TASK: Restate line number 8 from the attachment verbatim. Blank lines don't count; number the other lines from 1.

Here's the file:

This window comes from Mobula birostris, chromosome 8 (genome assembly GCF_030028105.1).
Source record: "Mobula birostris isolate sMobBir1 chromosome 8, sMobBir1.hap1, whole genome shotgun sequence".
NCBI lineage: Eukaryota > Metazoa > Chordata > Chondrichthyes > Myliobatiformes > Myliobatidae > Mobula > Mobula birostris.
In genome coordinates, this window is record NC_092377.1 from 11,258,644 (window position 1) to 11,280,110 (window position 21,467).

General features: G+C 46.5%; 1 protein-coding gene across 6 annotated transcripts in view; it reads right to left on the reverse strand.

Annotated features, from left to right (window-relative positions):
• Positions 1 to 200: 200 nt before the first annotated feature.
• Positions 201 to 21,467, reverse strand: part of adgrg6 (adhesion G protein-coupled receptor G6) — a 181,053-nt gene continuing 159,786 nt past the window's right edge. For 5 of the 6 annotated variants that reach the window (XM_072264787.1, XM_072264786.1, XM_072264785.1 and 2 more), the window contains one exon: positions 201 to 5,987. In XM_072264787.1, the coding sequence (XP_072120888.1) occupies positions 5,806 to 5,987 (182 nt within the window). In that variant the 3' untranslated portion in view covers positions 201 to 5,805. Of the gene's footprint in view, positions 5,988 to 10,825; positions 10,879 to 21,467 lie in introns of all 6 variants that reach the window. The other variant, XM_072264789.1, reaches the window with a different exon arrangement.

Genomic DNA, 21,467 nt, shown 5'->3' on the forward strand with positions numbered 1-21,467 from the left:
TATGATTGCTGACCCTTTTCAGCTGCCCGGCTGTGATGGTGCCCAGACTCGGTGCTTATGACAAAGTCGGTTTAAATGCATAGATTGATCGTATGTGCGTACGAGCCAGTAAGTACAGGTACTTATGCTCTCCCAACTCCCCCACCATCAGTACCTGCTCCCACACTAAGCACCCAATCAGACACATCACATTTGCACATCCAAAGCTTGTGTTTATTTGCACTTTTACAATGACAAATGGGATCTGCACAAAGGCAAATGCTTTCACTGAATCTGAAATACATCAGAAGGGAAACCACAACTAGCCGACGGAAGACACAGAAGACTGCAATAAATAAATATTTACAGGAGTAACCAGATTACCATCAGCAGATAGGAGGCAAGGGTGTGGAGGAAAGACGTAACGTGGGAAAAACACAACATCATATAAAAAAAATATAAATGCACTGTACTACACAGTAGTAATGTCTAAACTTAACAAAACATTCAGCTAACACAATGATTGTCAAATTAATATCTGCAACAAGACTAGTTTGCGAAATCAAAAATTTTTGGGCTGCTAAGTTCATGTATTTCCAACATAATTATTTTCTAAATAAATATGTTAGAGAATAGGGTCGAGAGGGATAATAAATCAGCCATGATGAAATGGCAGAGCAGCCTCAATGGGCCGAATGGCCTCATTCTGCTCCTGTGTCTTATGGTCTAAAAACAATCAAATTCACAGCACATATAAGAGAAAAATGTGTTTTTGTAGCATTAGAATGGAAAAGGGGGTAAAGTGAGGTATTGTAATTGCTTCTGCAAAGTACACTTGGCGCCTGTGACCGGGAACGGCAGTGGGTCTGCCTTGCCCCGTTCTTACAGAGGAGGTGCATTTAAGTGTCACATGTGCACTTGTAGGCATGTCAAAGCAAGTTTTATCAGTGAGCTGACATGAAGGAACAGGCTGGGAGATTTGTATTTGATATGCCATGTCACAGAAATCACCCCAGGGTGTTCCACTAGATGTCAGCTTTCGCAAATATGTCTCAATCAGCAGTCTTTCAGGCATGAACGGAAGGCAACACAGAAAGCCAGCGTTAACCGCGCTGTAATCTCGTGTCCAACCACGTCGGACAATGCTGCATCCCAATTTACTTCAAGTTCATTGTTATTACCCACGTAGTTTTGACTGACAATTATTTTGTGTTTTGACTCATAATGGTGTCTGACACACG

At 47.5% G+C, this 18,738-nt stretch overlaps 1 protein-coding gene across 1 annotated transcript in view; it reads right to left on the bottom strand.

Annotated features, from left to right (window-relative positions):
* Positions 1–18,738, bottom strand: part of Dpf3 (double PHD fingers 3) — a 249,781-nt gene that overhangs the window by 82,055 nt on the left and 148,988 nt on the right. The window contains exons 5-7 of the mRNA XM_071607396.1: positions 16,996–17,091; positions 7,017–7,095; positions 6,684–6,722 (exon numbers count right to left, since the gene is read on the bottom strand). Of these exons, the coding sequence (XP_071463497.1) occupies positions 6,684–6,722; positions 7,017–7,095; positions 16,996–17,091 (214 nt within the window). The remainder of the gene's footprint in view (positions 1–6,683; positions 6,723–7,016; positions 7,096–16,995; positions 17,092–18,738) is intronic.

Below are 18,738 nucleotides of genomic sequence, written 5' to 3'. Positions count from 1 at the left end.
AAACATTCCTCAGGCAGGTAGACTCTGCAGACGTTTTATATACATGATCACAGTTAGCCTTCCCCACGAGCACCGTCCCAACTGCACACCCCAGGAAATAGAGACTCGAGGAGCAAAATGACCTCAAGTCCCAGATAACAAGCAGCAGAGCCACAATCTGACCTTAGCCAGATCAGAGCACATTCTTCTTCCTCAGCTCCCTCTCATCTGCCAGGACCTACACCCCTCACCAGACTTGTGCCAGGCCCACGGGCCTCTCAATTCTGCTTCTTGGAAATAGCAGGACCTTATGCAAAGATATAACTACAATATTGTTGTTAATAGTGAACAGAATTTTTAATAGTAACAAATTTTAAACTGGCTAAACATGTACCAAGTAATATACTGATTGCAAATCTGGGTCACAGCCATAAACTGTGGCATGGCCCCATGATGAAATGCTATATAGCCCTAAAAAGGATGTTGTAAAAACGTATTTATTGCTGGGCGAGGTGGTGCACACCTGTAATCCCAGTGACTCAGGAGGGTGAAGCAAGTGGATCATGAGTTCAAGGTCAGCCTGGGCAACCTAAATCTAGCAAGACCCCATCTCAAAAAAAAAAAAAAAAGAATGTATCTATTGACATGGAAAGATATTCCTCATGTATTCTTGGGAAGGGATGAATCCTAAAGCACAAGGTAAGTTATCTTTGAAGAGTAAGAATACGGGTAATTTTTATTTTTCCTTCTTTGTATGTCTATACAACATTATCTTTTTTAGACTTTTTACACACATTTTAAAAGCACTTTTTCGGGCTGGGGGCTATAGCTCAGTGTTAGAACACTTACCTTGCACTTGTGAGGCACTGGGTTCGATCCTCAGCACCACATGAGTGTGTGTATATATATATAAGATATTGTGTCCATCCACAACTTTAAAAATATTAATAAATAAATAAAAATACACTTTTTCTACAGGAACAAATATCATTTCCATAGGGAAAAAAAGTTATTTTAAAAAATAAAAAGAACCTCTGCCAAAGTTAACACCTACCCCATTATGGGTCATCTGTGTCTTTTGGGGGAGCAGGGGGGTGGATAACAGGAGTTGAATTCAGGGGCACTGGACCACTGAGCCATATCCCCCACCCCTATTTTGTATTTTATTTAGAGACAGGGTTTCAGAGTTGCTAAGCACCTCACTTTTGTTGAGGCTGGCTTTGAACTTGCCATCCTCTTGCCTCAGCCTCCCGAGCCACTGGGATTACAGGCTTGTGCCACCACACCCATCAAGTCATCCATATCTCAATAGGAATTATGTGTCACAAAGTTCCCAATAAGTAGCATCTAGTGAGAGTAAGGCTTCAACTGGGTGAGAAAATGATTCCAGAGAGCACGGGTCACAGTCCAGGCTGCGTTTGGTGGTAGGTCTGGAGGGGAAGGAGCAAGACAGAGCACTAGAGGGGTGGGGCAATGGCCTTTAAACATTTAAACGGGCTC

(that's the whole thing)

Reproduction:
• Positions 201 to 21,467, reverse strand: part of adgrg6 (adhesion G protein-coupled receptor G6) — a 181,053-nt gene continuing 159,786 nt past the window's right edge. For 5 of the 6 annotated variants that reach the window (XM_072264787.1, XM_072264786.1, XM_072264785.1 and 2 more), the window contains one exon: positions 201 to 5,987. In XM_072264787.1, the coding sequence (XP_072120888.1) occupies positions 5,806 to 5,987 (182 nt within the window). In that variant the 3' untranslated portion in view covers positions 201 to 5,805. Of the gene's footprint in view, positions 5,988 to 10,825; positions 10,879 to 21,467 lie in introns of all 6 variants that reach the window. The other variant, XM_072264789.1, reaches the window with a different exon arrangement.